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  • 1. VerbProblems
    • Verb tense:
    1. Try to write as often as possible in the simple past tense.
    2. Read your writing aloud after you finish, and listen as well as look for errors.
  • 2. Passivevoice:
    The use of the passive
    voice in expository
    prose slows down the
    sentence structure and
    causes the reader to
    tire easily.
  • 3. Academicprose uses passive voice
    1. When the agent is unknown or unimportant:
     Example: My bike was stolen.
    2. To describe technical processes and to report research procedures and reports:
    Example: Choline and Vitamin B complex were administered to the rabbits; the effects of the elements on the animals were then observed.
     
    3. When the agent is a victim: People often use passive voice to describe disaster.
    Example: She was hit by a car.
  • 4.
  • 5.
  • 6. Semicolons
    Rules for semicolons:
    1. A semicolon can be used only if two independent clauses exist. An independent clause is a complete sentence: a subject-predicate group that can function independently.
    Example: I like painting
    I am quite ignorant about the history of art.
    2. A semicolon may be used to join two independent clauses that are related.
     
    Example: I like painting; I am quite ignorant about the history of art.
  • 7. Rules for semicolons:
    3. In some cases, using a conjunctive adverb will make the sentence more coherent. Conjunctive adverbs can be considered long words:
    • These long words are not grammatically necessary, but they often make the sentence
    • 8. sound better.
    • 9. These long words usually come after, not before, the semicolon.
    • 10. A comma usually follows these long words.
     
    Example: I like painting; however, I am quite ignorant about the history of art.
     
    4. A semicolon may not be used to join and independent clause to a dependent clause.
    Example: Because it is fun, I like painting.
    Dep. Clause Ind. Clause
  • 11. Note: Coordinate conjunctions (which may be considered short words) – and, or, but, so, yet- cannot be used with semicolons. Example:I like painting; but I am quite ignorant about the history of art. (Incorrect)I like painting, but I am quite ignorant about the history of art. (Correct)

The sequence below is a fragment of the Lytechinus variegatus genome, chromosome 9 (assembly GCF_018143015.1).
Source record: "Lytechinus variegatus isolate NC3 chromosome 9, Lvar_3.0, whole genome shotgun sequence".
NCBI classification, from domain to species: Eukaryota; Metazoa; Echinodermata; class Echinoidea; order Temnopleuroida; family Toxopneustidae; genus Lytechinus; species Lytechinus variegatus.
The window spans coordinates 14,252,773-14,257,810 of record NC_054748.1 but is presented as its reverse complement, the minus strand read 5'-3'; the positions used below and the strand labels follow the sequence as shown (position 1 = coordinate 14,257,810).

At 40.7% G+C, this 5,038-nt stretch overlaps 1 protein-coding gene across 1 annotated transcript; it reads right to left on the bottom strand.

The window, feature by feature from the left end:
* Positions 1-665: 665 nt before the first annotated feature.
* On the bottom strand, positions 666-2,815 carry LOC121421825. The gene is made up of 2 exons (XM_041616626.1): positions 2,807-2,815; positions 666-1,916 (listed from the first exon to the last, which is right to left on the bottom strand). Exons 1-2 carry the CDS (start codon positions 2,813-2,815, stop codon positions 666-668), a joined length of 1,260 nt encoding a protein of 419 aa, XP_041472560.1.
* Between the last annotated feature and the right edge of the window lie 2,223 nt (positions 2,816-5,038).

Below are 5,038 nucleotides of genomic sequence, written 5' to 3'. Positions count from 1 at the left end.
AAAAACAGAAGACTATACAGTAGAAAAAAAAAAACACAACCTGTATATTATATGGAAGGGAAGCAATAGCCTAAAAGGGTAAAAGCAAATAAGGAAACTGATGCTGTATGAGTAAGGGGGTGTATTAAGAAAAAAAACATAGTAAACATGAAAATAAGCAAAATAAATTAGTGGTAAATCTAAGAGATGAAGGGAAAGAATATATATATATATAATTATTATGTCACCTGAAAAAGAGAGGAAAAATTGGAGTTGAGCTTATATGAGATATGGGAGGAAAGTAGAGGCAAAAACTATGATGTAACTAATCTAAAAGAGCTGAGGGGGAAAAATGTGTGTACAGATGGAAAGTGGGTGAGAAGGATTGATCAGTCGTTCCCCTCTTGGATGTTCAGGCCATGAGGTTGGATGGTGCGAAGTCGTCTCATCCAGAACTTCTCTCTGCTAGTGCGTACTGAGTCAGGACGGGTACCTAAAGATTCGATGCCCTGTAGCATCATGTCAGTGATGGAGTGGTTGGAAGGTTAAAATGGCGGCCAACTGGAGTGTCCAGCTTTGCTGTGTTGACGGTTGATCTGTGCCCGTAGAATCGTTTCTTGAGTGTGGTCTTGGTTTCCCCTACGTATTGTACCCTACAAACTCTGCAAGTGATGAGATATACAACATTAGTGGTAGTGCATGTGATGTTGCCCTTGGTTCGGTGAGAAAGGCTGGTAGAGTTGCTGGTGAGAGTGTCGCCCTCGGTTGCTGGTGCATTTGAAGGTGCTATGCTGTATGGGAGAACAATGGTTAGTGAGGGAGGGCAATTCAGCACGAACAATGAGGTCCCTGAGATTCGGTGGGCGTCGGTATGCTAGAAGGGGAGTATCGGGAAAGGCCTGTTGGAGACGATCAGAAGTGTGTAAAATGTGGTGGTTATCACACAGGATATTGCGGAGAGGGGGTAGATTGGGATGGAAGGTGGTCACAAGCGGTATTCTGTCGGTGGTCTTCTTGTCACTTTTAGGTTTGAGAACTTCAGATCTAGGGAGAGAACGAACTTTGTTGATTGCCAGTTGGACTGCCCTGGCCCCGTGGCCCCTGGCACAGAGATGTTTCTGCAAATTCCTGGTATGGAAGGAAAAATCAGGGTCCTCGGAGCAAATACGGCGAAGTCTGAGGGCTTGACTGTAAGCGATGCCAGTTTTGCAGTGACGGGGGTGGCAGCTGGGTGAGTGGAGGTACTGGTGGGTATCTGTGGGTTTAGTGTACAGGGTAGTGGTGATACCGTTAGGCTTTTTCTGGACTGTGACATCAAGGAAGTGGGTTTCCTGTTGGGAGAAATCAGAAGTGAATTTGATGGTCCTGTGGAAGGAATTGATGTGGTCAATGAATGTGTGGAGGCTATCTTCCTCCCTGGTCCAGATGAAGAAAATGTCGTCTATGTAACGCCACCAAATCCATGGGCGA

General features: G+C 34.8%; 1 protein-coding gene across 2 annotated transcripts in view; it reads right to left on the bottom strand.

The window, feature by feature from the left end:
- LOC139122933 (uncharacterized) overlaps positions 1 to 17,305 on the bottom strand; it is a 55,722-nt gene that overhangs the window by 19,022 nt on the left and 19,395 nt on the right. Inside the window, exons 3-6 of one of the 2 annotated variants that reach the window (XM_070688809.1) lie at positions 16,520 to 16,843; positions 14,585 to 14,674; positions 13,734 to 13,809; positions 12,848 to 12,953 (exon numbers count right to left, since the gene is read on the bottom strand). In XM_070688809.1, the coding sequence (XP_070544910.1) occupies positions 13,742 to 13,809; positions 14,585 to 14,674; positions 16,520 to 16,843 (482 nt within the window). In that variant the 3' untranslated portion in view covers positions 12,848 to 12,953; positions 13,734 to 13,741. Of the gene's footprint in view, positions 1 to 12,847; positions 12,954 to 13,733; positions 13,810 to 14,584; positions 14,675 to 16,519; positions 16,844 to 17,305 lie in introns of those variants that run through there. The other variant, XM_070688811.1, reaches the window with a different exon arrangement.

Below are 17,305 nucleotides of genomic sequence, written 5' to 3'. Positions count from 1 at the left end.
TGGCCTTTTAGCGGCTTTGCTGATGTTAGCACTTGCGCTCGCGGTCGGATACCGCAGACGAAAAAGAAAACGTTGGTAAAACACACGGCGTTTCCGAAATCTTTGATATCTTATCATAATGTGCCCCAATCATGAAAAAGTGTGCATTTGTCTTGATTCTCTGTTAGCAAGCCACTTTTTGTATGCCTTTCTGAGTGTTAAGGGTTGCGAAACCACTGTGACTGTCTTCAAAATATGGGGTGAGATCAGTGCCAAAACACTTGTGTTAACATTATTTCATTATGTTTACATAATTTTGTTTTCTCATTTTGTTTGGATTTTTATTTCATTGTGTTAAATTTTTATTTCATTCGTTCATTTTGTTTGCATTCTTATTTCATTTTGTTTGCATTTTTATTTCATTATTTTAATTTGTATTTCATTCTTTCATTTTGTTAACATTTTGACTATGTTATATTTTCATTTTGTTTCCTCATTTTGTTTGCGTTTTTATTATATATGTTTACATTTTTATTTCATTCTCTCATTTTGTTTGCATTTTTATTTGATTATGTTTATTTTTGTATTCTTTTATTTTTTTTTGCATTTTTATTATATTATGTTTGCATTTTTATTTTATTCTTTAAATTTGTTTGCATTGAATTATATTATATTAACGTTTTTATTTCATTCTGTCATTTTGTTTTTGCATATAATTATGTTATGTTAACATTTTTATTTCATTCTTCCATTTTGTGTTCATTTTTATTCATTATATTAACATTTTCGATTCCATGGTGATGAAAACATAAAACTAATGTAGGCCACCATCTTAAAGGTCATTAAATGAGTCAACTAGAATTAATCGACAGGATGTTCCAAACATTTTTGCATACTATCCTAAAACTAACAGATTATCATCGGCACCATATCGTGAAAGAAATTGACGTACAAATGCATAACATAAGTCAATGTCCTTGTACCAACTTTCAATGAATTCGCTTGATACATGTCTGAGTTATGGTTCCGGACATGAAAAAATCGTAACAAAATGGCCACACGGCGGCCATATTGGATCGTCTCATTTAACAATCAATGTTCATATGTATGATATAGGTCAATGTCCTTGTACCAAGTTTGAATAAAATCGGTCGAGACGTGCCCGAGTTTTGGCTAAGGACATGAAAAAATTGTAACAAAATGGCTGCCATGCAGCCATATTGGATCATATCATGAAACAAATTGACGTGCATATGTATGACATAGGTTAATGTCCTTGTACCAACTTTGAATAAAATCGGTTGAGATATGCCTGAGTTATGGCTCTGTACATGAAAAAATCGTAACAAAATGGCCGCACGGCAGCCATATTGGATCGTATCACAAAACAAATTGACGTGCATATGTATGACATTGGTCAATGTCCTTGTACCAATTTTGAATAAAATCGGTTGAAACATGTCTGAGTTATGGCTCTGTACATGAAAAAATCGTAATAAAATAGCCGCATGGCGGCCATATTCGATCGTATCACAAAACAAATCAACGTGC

• 12. Commas and coordinate conjunctions
    Rules
    1. Coordinate conjunctions are the short words:
    And for yet
    But or so
    2. Two complex sentences that are related in content may be joined by a comma plus short word.
     
    Example: He was lazy, so he failed the class.
  • 13. Rules
    3. With one complete sentence and one incomplete sentence, you will use only a short word.
    Example: He was lazy and enjoyed sleeping until noon.
    4. When joining two complete sentences with a comma, you may not use a long word (a conjunctive adverb).
    Example:
    He was lazy, however he passed the class. ( incorrect)
    He was lazy; however he passed the class. (correct)
  • 14. Subordinating words
    Some words can change a complete sentence (an independent clause) into incomplete sentence (a dependent clause). These subordinating words include:
     
    Although when after until
    Because while if unless
    Which before since
     
    Example:
    We missed our flight to Missouri. Complete sentence.
    When we missed our flight to Missouri… Fragment.
     
  • 15. Subordinating words
    When you use a subordinating word, you must add a complete sentence to the information. This complete sentence may be added either before the dependent clause (incomplete sentence) or after it:
    Example:
    We were furious when we missed our flight to Missouri. Because he watched too much television, his wife divorced him.
  • 16. Colons
    Rules:
    1. Use a colon to introduce and emphasize a series (three or more words or phrases) at the end of a sentence.
    Example:
    I like three nutritious sandwiches: peanut butter and jelly, turkey and cranberry sauce, and egg salad.
     
    2. Use a colon to emphasize a point. 
    Example:
    He has a broken disability: a broken arm.
     
  • 17. Rules:
    3. Don’t use a colon unless what follows the colon directly modifies what comes before it.
    Example:
    I am impressed by one virtue: comparison. (Correct)
    I am impressed by one virtue: others, however, are worth mentioning. (Incorrect)
  • 18. Quotation marks
    1. It’s used to indicate direct speech. The first word is capitalized and usually the final punctuation comes before the final quotation marks.